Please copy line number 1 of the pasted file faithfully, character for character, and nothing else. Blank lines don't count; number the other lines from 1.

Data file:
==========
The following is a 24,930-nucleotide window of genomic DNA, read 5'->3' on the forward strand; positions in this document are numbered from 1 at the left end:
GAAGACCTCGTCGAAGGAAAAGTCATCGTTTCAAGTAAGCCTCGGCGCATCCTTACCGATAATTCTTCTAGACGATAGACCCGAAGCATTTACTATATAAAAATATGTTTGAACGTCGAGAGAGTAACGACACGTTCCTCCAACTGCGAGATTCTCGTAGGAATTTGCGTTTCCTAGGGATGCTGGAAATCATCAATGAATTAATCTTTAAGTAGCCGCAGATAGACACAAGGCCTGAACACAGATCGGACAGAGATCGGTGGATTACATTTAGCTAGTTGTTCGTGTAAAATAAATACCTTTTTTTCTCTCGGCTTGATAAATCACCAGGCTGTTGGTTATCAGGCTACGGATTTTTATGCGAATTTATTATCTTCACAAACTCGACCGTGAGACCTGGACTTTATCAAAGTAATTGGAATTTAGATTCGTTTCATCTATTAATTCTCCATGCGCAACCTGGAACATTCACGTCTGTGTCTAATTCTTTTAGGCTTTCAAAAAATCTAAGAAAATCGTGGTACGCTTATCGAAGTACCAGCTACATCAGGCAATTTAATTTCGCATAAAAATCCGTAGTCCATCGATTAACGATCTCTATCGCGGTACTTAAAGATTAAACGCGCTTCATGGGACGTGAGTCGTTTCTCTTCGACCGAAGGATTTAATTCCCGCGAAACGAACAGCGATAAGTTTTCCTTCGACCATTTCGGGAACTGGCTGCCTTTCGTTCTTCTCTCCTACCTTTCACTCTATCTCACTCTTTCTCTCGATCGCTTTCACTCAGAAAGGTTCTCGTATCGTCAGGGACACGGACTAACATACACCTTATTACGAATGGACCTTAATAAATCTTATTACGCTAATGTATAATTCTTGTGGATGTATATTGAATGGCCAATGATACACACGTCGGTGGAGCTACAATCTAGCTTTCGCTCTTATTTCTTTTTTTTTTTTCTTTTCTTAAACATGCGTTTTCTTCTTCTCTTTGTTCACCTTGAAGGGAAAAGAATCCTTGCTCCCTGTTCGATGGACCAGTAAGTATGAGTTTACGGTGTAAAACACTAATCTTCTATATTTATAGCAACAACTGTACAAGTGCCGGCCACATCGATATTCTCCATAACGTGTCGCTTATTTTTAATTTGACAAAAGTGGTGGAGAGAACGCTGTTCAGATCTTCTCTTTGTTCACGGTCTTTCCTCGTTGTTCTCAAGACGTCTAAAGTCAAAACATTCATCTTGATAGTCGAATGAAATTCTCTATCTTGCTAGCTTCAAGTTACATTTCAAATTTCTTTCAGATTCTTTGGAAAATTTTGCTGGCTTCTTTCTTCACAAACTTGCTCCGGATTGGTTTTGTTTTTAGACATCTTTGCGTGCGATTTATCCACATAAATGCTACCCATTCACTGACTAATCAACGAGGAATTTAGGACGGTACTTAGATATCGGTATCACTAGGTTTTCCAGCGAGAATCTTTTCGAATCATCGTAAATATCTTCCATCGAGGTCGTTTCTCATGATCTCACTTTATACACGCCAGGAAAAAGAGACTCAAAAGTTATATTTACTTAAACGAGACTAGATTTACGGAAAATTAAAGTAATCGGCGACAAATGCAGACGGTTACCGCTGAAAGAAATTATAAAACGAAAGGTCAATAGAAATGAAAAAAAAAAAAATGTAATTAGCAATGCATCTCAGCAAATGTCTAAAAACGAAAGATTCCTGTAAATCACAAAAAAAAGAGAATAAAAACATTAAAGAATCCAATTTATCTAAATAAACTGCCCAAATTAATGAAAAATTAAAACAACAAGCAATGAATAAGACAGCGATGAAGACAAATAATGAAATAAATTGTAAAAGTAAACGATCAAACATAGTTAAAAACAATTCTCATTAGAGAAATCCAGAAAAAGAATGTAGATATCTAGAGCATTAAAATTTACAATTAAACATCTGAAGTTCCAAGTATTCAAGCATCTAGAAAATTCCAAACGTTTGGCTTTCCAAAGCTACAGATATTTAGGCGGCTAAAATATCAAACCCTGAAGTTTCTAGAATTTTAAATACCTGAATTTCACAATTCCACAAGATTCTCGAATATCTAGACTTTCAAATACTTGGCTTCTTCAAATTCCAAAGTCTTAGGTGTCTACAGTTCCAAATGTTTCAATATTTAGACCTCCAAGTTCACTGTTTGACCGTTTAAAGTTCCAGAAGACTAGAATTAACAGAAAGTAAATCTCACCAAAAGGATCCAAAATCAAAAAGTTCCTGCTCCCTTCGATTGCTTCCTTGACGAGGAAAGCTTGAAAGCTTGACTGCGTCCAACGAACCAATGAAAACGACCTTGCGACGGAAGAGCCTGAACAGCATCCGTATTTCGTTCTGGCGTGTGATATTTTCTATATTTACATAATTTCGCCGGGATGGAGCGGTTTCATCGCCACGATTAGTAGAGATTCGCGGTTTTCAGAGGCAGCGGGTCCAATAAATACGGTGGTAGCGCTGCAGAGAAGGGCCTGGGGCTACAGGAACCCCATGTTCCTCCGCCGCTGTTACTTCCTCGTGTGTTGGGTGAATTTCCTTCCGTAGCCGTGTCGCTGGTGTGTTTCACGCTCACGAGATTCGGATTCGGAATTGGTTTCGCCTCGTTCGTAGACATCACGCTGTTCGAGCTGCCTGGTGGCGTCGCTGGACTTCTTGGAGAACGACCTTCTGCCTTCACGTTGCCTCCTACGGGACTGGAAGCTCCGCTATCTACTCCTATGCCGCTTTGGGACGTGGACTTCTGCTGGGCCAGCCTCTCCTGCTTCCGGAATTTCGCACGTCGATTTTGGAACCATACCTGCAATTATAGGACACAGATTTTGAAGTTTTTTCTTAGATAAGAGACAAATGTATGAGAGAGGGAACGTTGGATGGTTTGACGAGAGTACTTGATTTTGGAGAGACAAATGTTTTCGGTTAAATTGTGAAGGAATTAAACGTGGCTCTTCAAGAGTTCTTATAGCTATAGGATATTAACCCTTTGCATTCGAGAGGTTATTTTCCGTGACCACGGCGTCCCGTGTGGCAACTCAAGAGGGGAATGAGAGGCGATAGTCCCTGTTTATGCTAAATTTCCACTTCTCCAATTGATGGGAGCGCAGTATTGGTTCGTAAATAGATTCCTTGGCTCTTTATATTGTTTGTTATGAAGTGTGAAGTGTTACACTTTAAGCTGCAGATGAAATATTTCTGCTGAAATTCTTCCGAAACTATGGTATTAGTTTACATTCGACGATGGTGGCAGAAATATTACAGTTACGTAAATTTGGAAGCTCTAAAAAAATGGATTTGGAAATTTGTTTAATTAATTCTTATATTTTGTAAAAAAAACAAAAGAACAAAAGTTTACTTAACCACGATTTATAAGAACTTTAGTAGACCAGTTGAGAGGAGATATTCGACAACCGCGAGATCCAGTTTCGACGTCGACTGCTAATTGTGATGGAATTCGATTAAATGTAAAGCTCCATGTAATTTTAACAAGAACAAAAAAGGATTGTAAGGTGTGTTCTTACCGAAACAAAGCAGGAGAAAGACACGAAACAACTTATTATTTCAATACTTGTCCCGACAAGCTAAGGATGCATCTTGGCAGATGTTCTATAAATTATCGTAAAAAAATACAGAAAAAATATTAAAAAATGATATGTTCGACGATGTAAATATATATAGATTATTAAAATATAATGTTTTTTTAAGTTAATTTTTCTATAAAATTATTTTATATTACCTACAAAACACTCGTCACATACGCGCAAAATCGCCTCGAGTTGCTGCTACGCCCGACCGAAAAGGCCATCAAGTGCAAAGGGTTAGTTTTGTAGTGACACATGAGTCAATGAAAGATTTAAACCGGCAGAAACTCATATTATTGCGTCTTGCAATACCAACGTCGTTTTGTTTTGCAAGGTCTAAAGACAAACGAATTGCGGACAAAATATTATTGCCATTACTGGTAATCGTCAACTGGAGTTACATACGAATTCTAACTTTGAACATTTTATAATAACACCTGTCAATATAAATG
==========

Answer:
The following is a 24,930-nucleotide window of genomic DNA, read 5'->3' on the forward strand; positions in this document are numbered from 1 at the left end: